Adjournment Debate. - Crime Problem.

Deputy Andrews has been given permission to raise on the Adjournment the subject matter of the detention of family or families as reported on the 1.30 p.m. news today and the breakdown in law and order.

If I may take the last part of my effort to raise what is only part of an ongoing debate on the perceived breakdown of law and order, not only in the city and county of Dublin but throughout the land, this short period of time which has been allotted to me for which I am grateful, can be broken into two parts. I do not wish to introduce a feeling of panic or hysteria into the debate or in the community on the breakdown of law and order but there is a feeling of helplessness, frustration and general hoplessness with the continuing crime crisis.

Unfortunately I do not have a tape of the 1.30 p.m. RTE news bulletin and, in the nature of things, my hearing would have been peripheral so if I quote it inaccurately I apologise in advance. It appeared to indicate that a number of families were detained arising out of a very serious bank robbery in which an estimated £60,000 to £70,000 was stolen and in which lives were at stake. If one takes up the Evening Press this evening one will see the headline “£60,000 Family Kidnap Drama” and “Gardaí are `conned' at city bank.” Other headlines include “5 Hostages Held in Dalkey Home”; “Woman safe after fleeing kidnapper”; “Caravan woman was murdered”. That relates to an 80 year old woman who was found dead, apparently murdered, in her caravan. She lived alone. Not finishing at that, one sees the symptom of the problem —“Gardaí find part of £250,000 drink haul”.

On page 5 one sees a report headed "Publican injured in robbery". That article states:

An inner-city publican was taken to hospital after being assaulted during a robbery last night.

On the front of one of our prominent newspapers there are seven stories and five of them treat with robbery, assault, murder and recovery of a drink haul. That is a good enough reason for raising the matter this evening.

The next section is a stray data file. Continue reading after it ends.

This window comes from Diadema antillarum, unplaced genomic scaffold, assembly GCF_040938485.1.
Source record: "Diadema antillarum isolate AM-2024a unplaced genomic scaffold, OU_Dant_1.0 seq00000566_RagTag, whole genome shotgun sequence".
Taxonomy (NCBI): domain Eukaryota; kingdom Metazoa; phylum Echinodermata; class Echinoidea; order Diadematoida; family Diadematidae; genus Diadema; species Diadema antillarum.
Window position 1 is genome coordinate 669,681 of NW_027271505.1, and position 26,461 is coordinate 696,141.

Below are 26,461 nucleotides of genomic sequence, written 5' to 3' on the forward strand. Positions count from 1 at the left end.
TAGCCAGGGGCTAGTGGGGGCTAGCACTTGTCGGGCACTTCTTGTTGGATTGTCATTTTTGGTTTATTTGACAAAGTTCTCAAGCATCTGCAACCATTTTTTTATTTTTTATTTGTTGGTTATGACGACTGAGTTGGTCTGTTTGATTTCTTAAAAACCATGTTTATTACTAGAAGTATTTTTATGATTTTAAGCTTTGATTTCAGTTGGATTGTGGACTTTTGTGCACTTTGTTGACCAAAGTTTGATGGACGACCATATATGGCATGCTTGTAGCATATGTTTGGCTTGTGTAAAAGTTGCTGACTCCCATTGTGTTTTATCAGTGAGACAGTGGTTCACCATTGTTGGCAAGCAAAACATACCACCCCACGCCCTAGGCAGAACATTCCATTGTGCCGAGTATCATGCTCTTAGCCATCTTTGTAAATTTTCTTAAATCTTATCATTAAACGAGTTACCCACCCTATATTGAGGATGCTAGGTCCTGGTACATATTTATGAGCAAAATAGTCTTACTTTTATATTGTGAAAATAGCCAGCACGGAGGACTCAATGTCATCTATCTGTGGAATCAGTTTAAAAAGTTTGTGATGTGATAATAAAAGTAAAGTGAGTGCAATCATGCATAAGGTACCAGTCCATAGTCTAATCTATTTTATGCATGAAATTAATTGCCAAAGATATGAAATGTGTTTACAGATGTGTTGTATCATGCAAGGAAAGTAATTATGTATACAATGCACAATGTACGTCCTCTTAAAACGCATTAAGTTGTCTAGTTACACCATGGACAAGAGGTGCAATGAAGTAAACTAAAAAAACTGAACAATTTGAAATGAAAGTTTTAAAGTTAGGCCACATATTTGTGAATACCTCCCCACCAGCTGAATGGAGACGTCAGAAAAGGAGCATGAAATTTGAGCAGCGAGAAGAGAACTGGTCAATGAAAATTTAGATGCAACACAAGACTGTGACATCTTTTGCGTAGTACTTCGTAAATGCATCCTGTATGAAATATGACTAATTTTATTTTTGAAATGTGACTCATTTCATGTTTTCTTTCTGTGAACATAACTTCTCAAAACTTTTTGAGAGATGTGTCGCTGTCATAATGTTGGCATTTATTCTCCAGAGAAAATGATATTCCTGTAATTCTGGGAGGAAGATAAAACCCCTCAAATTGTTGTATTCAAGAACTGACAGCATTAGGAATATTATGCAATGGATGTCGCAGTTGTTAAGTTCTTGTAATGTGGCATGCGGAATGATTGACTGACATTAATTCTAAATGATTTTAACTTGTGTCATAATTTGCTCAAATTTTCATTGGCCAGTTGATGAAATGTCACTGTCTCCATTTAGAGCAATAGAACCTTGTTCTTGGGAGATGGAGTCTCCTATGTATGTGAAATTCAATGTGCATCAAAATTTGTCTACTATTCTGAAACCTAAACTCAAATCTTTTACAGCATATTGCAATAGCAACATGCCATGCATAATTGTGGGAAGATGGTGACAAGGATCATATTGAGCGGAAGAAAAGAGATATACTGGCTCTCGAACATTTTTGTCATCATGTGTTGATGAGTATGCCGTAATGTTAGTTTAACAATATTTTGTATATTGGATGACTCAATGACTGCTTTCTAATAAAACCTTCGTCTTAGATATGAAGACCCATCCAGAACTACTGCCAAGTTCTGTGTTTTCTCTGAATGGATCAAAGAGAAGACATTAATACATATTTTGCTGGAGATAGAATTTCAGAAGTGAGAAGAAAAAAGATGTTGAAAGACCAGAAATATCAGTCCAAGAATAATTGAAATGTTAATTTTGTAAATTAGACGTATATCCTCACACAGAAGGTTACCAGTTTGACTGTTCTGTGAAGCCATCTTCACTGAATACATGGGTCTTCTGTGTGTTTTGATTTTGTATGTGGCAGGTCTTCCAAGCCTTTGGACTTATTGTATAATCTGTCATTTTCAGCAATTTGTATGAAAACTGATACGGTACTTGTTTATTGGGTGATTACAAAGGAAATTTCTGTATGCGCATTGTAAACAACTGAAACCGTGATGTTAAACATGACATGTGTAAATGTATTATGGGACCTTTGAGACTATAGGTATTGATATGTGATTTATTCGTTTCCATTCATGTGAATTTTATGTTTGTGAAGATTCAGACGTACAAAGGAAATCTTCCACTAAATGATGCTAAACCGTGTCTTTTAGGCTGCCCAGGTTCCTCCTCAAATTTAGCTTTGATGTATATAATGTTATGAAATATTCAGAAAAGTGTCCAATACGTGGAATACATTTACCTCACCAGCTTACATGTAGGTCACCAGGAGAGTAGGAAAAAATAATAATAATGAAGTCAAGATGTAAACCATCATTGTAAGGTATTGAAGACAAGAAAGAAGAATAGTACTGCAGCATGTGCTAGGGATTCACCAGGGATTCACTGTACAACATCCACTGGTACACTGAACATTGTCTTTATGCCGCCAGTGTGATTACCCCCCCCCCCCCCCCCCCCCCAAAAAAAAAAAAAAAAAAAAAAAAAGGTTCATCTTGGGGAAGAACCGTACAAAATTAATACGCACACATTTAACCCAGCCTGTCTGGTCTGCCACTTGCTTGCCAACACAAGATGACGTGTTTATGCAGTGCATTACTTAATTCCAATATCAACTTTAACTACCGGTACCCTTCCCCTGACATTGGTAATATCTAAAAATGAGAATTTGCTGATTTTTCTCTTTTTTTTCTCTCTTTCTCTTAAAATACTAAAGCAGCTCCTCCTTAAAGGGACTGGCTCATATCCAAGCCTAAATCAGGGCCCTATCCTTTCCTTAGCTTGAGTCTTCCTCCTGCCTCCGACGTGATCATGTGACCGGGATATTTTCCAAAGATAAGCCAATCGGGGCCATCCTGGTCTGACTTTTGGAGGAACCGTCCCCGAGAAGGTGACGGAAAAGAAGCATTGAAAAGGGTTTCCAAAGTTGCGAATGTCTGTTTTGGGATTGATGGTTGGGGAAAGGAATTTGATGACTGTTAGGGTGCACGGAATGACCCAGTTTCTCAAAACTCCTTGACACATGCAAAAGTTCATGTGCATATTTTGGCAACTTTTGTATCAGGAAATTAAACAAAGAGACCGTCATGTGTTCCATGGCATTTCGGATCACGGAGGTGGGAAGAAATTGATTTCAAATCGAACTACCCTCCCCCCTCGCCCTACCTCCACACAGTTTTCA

The families in question are representative of a recent trend in our society of people being kidnapped and families being held in detention while the places of employment of their husbands are robbed. Those are usually banks, post offices and pubs. The two families I am concerned about would be representatives of this illness or disease which is afflicting our society. It is no consolation to those families to know that I am raising this matter this evening and the brutality which was meted out to them but can we tell them and other families that this will not happen again or that it will not happen as a result of where their husbands are employed?

The stories are endless. Senior citizens living alone are attacked. Juniors are held in their home at gunpoint. Armed thugs presented themselves to a family in their bedroom early in the morning. Shopkeepers are beaten up regularly. There are car thefts. The same homes are burgled on a number of occasions. In one instance, a house was burgled six times. All that relates to the constituency I represent but the same can be said for the rest of the country, even isolated rural areas.

It is easy to come in here and whinge and cry about the problem but offer no solutions. It is too easy to engage in empty rhetoric but that does not help the problem. It only exacerbates the problem and it is far from my intention to do any of these things. One of the problems outlined to me by a number of professional people is the large number of gardaí on security duty. Much Garda time is taken up with the protection of payrolls, social welfare money and in other security areas, for example, the guarding of high risk diplomats and so on. Another perception, rightly or wrongly, in the public mind is the number of gardaí on Border duty. One of the tragic consequences of the Border is the number of gardaí apparently stationed there. It is not my place to criticise the deployment of gardaí on Border duty. I do not know the number of gardaí who are there. That is purely, and rightly so, a security matter for the Minister but I am reflecting a widely held point of view that a statement should be made in this matter to allay public fears without giving the game away.

The Minister has stated on a number of occasions that there are sufficient gardaí available. There is a perception that there are not sufficient gardaí, for example, on foot patrol and that this form of Garda presence is a thing of the past. The would-be thief or mugger appears to be aware of this. It seems as if they are always the first to know when some foot patrol is not in operation on a particular evening. That is not a reflection on the Garda but it is just that such people seem to have a sixth sense about these matters. Inevitably homes in those areas are robbed.